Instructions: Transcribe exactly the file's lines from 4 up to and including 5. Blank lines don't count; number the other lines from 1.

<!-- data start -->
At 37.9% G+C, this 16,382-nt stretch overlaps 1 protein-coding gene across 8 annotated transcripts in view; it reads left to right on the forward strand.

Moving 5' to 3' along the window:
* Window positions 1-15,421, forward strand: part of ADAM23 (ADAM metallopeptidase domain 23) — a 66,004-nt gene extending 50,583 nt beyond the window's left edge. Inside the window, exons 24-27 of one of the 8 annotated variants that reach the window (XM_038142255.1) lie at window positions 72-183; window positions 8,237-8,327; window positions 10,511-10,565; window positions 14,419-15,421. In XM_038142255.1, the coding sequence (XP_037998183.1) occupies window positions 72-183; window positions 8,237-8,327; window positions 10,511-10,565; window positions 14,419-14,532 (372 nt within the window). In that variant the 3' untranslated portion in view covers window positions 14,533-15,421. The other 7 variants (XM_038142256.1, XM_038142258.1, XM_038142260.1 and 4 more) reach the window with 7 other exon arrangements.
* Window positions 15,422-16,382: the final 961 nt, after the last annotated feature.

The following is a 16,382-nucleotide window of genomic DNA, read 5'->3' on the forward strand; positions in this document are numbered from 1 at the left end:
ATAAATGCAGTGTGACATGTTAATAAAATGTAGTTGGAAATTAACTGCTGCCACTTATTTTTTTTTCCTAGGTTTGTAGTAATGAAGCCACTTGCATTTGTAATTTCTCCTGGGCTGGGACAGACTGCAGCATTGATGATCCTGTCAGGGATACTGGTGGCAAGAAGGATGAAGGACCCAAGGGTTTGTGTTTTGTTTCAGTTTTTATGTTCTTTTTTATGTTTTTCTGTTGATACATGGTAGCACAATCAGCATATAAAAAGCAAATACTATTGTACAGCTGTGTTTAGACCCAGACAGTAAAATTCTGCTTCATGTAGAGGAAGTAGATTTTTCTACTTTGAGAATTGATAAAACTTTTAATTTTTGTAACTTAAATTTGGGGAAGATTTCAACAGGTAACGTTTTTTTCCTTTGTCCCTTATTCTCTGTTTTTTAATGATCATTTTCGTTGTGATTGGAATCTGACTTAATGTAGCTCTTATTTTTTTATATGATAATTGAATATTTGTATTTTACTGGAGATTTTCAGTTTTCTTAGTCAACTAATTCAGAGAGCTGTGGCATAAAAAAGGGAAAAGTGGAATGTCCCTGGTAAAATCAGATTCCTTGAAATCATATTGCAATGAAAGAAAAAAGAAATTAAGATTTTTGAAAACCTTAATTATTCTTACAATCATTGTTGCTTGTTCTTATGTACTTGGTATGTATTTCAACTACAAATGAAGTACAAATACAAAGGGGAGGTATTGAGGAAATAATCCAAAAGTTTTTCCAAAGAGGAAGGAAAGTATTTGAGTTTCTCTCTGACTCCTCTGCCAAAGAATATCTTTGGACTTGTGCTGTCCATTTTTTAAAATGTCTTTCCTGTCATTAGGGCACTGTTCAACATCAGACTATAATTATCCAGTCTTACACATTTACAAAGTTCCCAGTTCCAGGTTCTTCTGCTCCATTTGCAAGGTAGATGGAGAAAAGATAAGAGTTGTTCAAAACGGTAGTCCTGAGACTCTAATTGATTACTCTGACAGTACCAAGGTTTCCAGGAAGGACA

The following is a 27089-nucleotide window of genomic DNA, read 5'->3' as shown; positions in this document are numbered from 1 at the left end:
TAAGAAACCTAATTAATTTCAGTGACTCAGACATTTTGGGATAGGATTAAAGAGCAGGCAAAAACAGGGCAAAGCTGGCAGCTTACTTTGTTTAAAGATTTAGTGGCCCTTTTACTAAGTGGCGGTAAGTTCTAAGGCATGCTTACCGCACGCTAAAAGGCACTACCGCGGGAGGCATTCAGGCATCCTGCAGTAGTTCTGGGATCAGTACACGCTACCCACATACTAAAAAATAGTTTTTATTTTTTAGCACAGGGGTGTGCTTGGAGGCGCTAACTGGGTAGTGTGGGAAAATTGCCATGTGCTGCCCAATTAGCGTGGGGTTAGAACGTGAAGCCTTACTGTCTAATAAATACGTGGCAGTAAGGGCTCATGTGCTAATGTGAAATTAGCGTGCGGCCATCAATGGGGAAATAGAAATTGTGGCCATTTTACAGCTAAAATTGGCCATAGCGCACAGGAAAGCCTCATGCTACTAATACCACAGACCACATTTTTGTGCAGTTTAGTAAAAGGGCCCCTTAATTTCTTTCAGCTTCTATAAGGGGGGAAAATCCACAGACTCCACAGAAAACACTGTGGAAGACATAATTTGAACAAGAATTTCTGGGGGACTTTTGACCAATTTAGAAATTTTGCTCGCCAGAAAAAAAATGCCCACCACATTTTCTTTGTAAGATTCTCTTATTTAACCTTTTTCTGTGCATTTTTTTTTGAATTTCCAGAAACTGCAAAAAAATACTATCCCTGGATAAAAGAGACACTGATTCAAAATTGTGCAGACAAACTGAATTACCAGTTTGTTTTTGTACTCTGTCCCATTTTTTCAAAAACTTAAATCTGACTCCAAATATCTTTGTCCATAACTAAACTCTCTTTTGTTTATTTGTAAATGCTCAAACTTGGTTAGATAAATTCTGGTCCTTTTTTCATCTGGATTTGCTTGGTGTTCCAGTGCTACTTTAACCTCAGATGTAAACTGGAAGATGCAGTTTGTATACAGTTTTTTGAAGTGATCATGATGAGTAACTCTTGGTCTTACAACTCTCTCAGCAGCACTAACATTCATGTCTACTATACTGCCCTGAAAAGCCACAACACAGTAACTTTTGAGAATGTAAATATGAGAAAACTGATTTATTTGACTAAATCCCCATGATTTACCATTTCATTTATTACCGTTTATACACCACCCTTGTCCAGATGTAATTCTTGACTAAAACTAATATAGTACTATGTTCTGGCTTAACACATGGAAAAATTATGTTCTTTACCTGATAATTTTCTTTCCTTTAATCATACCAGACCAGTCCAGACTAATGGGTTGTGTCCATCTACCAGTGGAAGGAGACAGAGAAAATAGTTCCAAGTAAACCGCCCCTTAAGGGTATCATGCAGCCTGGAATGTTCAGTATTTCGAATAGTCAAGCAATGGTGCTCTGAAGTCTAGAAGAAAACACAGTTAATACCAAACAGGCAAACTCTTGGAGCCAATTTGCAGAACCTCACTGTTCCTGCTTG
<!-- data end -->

* Window positions 15,422-16,382: the final 961 nt, after the last annotated feature.

The following is a 16,382-nucleotide window of genomic DNA, read 5'->3' on the forward strand; positions in this document are numbered from 1 at the left end: